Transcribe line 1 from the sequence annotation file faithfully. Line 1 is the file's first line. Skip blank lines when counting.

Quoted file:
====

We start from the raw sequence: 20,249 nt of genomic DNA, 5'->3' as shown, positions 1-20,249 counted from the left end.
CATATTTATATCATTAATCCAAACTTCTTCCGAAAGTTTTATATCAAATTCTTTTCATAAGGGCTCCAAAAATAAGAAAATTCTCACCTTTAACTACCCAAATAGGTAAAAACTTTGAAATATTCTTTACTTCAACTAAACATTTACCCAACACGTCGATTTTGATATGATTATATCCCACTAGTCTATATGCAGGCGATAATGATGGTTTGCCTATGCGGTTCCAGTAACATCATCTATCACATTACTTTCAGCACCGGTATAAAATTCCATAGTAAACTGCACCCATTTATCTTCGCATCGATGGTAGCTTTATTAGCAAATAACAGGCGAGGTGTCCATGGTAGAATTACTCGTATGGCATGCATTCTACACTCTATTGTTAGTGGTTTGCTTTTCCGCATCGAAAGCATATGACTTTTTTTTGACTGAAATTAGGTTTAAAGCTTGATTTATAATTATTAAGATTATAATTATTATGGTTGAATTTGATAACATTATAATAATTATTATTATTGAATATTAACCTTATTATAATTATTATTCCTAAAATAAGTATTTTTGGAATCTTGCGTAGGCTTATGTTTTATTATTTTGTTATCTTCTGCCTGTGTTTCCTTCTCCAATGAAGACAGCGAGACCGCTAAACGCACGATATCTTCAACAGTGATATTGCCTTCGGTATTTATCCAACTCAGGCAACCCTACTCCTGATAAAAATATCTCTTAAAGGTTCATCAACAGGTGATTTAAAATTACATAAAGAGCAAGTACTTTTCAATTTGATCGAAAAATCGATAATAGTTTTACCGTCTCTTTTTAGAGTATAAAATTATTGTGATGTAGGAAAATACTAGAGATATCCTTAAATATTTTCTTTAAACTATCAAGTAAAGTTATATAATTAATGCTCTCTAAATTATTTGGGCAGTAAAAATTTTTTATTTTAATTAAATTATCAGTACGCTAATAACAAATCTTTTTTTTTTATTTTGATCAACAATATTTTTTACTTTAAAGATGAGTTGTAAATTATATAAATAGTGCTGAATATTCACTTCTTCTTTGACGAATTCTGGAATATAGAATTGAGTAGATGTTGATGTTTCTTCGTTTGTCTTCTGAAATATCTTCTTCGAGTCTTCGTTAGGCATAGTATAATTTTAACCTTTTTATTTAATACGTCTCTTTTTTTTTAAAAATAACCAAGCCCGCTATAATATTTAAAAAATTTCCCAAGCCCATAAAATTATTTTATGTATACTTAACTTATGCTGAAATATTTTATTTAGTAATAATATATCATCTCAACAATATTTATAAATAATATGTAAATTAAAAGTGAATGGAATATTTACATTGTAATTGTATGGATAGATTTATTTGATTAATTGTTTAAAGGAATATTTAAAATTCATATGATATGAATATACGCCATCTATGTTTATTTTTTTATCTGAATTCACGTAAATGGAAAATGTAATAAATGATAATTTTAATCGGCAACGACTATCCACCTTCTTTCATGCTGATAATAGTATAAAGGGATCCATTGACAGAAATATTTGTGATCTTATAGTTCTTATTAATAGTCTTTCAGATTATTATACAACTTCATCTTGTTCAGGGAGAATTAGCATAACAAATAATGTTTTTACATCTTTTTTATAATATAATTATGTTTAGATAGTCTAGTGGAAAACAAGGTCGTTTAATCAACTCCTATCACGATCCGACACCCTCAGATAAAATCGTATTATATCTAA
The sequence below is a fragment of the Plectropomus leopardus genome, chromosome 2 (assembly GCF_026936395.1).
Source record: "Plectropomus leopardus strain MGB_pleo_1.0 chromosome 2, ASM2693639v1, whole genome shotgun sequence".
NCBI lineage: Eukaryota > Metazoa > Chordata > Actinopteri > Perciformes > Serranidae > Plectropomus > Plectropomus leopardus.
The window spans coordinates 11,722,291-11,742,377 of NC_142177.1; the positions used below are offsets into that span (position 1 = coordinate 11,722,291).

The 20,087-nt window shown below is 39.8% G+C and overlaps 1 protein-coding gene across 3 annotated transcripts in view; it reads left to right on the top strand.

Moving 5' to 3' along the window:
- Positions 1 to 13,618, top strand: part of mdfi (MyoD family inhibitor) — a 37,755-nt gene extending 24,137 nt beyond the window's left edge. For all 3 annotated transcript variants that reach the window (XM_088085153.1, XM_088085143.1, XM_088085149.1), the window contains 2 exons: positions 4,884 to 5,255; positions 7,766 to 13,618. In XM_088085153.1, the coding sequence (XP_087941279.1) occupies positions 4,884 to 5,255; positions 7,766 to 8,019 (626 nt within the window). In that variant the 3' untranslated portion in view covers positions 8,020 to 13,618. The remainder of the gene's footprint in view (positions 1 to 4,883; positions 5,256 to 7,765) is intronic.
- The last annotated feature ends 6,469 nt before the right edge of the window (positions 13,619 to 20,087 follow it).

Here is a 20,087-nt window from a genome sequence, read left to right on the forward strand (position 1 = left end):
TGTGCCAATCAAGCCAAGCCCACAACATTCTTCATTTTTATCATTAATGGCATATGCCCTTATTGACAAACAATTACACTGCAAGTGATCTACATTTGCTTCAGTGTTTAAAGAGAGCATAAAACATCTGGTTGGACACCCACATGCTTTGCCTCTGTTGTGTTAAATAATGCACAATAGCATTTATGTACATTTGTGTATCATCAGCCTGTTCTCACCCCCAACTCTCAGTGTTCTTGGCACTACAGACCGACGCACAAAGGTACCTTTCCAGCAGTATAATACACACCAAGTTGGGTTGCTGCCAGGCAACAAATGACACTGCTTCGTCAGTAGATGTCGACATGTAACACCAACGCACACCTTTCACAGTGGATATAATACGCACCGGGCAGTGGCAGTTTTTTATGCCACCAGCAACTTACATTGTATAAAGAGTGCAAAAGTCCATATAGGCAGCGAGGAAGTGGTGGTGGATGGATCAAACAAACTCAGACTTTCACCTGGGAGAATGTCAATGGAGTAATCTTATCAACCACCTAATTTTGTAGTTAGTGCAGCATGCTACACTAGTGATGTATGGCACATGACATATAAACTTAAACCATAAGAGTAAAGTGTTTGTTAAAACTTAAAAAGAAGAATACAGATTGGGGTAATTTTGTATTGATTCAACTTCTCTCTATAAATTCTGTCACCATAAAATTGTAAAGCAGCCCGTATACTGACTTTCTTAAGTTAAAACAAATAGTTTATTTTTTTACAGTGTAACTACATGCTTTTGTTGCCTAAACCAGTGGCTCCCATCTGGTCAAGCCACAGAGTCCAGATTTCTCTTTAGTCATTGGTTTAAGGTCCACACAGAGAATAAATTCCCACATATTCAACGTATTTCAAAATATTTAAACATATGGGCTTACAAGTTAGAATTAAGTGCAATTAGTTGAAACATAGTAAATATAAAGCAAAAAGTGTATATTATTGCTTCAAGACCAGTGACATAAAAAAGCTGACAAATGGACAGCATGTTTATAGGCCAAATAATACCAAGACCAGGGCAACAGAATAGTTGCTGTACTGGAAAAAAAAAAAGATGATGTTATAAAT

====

We start from the raw sequence: 20,249 nt of genomic DNA, 5'->3' as shown, positions 1-20,249 counted from the left end.